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The Biggest Gold Scam vs the Biggest Cryptocurrency Scam

Cryptocurrency adversaries often use exit scam scandals as an example of the industry’s incompetence. What they tend to forget is that the traditional investment field is not immune to all kinds of fraudulent manipulations too.

The only difference is that crypto Ponzi schemes are typically too unsophisticated and usually aimed at people with little to no financial literacy.

The Biggest Gold Scandal

Just when high-profile scandals with hedge funds, like the one with Bernard Madoff, seemed to quiet, another bombshell dropped. Only a few days ago, multiple sources reported that at least 4% of the Chinese gold reserves are fake. Kingold Jewelry, a company that is listed on the NASDAQ Stock Market, is responsible for producing fake gold bars that were used as collateral for loaned money from more than 14 banks.

Now, how could something like this happen? Apparently, the founder of Kingold had influential friends who helped him cover up his tracks. Even now, corruption and the power of connections are still quite strong even in some of the most liberal countries.

The money that has been loaned in the course of this affair went into purchasing land and supporting the Chinese housing bubble. Experts believe that this is only a small part of the fake gold margin that just happened to be uncovered.

Scammers always show up when there’s money involved

What makes things worse is that the loans that were backed by the fake gold collateral are insured by the insurance companies and will eventually drag down every participant in this chain.

The gold scandal was not the only manipulation scheme that recently came from China. Another Nasdaq-listed company, Luckin Coffee, just admitted to overstating its revenues by almost $300 million.

To make things clear, similar things happen all over the world. It’s just that the Chinese economy is one of the largest economies in the world nowadays and there are plenty of people who want to get a piece of its pie.

Wealth always attracts opportunists and those who want to cash in right away.

And only a few years ago the crypto space became a perfect playing ground for scammers and their occasional victims.

The Biggest Crypto Scams

One of the most vivid examples of a cryptocurrency exit scam was OneCoin. According to official data, the project originated in Bulgaria, managed to collect nearly $5 billion from its unfortunate investors without any intention of giving anything back. However, the sum might be even more inconceivable — some say the real number is close to $19 billion.

The original CEO of the company disappeared back in 2017 and her brother who replaced her after that was soon arrested for fraud. And yet, that didn’t stop people from trusting OneCoin with their money. The whole story resembles a cult and actually has very little to do with crypto or blockchain.

Now you might say that’s the thing with crypto — you never know if the tech behind the project can live up to expectations. However, that’s not OneCoin’s case — they never even had a technology to begin with. The whole scam was based on nothing — no blockchain created, no single line of working code. It really seems like OneCoin investors were seriously brainwashed into this dubious deal.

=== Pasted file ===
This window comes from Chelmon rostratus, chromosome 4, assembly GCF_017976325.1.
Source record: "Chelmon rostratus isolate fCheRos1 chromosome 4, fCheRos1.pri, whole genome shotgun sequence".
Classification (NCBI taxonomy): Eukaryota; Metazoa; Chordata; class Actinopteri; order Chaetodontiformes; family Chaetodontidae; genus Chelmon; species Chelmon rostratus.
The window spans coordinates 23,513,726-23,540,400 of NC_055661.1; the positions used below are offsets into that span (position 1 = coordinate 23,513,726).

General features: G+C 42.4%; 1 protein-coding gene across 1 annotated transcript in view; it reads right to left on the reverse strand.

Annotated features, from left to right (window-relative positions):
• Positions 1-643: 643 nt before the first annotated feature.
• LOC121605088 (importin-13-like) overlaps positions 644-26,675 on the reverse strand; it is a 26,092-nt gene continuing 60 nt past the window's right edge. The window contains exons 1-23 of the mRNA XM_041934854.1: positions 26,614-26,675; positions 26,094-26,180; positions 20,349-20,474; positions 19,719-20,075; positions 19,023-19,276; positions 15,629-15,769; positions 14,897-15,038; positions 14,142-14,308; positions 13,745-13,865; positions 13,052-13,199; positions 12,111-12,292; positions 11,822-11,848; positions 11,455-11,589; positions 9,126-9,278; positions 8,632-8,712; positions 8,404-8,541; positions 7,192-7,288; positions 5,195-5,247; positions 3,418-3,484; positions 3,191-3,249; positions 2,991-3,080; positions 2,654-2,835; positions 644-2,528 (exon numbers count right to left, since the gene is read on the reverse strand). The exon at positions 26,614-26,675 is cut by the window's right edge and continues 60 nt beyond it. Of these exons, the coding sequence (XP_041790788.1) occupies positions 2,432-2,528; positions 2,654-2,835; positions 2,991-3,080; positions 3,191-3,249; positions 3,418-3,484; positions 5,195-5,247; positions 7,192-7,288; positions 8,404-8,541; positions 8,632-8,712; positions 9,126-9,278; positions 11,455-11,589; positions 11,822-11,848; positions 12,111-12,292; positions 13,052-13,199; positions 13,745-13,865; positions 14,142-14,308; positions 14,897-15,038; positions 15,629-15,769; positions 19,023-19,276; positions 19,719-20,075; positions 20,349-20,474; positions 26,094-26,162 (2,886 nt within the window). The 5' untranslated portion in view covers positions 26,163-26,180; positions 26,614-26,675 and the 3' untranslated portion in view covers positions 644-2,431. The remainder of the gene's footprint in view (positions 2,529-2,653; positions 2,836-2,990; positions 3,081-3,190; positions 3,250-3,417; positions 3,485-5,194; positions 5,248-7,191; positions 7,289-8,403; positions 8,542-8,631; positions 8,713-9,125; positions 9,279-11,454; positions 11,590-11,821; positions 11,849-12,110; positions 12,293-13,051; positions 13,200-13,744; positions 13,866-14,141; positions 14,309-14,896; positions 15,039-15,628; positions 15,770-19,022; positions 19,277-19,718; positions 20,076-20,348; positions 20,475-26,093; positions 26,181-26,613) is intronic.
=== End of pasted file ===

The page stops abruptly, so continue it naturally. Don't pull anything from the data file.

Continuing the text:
To save yourself from crypto scams educate yourself and always use secure storage

Another ludicrous crypto project — Bitconnect — is more famous because of its bizarre performance rather than the amount of money they raised. If you haven’t seen this Bitcoinnect meme yet, you should (and there are a few entertaining remixes, if you’ve got time).

Bitcoinnect was aggressively promoted by a few popular YouTubers and eventually, they managed to collect around $3 billion before the exit scam happened.

Could the devastating result have been predicted? Even if you look past the bizarre introduction, red flags were all over the place. The Bitcoin lending platform promised about 40%ROI, which is clearly unrealistic. Their marketing strategy was over-the-top as well, and they hired multiple affiliates for promotion and bad shilling — a typical ICO trick that actually worked.

Eventually, Bitconnect received a notice from regulators and once they started receiving bad press, the company created their own news page that somehow managed to come round Google’s algorithms and dominate the news field, continuing to preach their own version of reality. And then, all of a sudden, they closed the operations of both the lending platform and the exchange, leaving millions of investors all over the world broke and devastated.

The Bottom Line

Luckily, the era of the ICO and its horrendous exit scams finished just as quickly as it started. It doesn’t mean that the crypto space is now fraud-free. In a world where fake gold is used as collateral and backed by state-owned insurance companies, anything can happen.

The best thing we can do is not lose our common sense, do our research before investing, and diversify.

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Originally published at on July 7, 2020.



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